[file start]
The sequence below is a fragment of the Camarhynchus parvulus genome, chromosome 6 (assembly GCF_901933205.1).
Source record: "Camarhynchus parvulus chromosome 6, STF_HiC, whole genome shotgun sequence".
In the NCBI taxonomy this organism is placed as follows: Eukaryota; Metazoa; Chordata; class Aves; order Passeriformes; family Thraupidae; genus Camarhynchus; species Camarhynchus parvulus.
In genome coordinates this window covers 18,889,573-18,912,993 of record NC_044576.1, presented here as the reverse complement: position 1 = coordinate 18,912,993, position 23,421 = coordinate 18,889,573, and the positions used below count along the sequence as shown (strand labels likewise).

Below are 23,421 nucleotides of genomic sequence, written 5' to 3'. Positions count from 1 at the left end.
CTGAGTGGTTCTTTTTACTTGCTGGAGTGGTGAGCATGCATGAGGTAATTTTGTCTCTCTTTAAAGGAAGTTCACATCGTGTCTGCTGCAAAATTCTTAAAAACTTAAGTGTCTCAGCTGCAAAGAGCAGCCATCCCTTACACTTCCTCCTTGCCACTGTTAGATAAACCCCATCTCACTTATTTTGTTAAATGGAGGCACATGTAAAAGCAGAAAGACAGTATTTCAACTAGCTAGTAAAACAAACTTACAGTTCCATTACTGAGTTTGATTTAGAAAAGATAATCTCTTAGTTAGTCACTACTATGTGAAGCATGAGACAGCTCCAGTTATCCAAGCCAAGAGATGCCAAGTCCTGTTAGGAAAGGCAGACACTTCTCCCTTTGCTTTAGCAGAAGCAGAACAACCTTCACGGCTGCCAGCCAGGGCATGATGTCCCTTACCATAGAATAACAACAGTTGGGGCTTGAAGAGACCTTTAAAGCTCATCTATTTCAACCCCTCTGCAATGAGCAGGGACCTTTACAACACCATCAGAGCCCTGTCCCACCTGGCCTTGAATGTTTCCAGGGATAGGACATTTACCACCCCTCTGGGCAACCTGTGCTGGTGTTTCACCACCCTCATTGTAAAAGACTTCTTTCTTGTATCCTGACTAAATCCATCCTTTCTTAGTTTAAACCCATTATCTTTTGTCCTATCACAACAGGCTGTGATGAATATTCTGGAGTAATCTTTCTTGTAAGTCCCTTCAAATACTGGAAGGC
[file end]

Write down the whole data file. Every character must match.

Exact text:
The sequence below is a fragment of the Camarhynchus parvulus genome, chromosome 6 (assembly GCF_901933205.1).
Source record: "Camarhynchus parvulus chromosome 6, STF_HiC, whole genome shotgun sequence".
In the NCBI taxonomy this organism is placed as follows: Eukaryota; Metazoa; Chordata; class Aves; order Passeriformes; family Thraupidae; genus Camarhynchus; species Camarhynchus parvulus.
In genome coordinates this window covers 18,889,573-18,912,993 of record NC_044576.1, presented here as the reverse complement: position 1 = coordinate 18,912,993, position 23,421 = coordinate 18,889,573, and the positions used below count along the sequence as shown (strand labels likewise).

Below are 23,421 nucleotides of genomic sequence, written 5' to 3'. Positions count from 1 at the left end.
CTGAGTGGTTCTTTTTACTTGCTGGAGTGGTGAGCATGCATGAGGTAATTTTGTCTCTCTTTAAAGGAAGTTCACATCGTGTCTGCTGCAAAATTCTTAAAAACTTAAGTGTCTCAGCTGCAAAGAGCAGCCATCCCTTACACTTCCTCCTTGCCACTGTTAGATAAACCCCATCTCACTTATTTTGTTAAATGGAGGCACATGTAAAAGCAGAAAGACAGTATTTCAACTAGCTAGTAAAACAAACTTACAGTTCCATTACTGAGTTTGATTTAGAAAAGATAATCTCTTAGTTAGTCACTACTATGTGAAGCATGAGACAGCTCCAGTTATCCAAGCCAAGAGATGCCAAGTCCTGTTAGGAAAGGCAGACACTTCTCCCTTTGCTTTAGCAGAAGCAGAACAACCTTCACGGCTGCCAGCCAGGGCATGATGTCCCTTACCATAGAATAACAACAGTTGGGGCTTGAAGAGACCTTTAAAGCTCATCTATTTCAACCCCTCTGCAATGAGCAGGGACCTTTACAACACCATCAGAGCCCTGTCCCACCTGGCCTTGAATGTTTCCAGGGATAGGACATTTACCACCCCTCTGGGCAACCTGTGCTGGTGTTTCACCACCCTCATTGTAAAAGACTTCTTTCTTGTATCCTGACTAAATCCATCCTTTCTTAGTTTAAACCCATTATCTTTTGTCCTATCACAACAGGCTGTGATGAATATTCTGGAGTAATCTTTCTTGTAAGTCCCTTCAAATACTGGAAGGC